If a pump’s wet-end application is over 400° F, insert a cooling coil in the sump to cool the oil and not the bearings or housing. Cooling the frame increases the load on the bearing and will increase the heat generated. Placing a hose spewing cold water on a hot bearing housing makes the situation worse!

If you use automatic oilers, make sure your people know what they are doing when installing them and setting the levels. These units cause a lot of easily avoidable damage when they are improperly mounted, and proper installation is critical to performance.

Once bearings start to lose material, they significantly contribute to their own demise. The particulates spalling off a bearing may be as small as 5 microns to 10 microns in size. If these particulates get between the bearing elements, they disturb the film thickness and start to generate rapid temperature spikes consistent with the blackened and burnt oil seen when a pump is taken apart.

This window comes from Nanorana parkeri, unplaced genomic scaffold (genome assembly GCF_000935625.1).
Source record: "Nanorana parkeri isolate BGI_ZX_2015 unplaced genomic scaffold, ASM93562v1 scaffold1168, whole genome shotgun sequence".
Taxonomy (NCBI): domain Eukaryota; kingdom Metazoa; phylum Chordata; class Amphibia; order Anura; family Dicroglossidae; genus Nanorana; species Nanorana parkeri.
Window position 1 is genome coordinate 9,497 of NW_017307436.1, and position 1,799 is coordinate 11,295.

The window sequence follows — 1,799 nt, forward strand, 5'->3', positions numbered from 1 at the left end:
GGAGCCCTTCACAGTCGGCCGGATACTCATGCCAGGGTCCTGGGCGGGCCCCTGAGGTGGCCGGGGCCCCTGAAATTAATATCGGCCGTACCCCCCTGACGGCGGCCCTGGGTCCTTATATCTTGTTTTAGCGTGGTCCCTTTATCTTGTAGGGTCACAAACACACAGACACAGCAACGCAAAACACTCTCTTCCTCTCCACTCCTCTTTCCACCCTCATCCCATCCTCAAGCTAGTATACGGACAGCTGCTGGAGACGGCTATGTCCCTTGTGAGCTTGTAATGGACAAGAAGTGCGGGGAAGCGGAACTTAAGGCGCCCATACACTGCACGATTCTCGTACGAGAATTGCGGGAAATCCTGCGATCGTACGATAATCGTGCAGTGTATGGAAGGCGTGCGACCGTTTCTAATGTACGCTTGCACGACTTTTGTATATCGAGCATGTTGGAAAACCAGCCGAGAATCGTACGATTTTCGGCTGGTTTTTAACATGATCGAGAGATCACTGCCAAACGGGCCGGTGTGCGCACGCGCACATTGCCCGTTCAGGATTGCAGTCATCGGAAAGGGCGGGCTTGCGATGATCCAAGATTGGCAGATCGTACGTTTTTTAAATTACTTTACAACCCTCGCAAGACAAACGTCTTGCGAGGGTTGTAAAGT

Dust in the lubricant works the same way. You cannot eliminate the dust, so you must upgrade the protection. Dust is typically a soft material, but those particulates can actually dent the stainless steel where they are trapped between metal surfaces when the lubrication film is not properly maintained.

Bearing failure analysis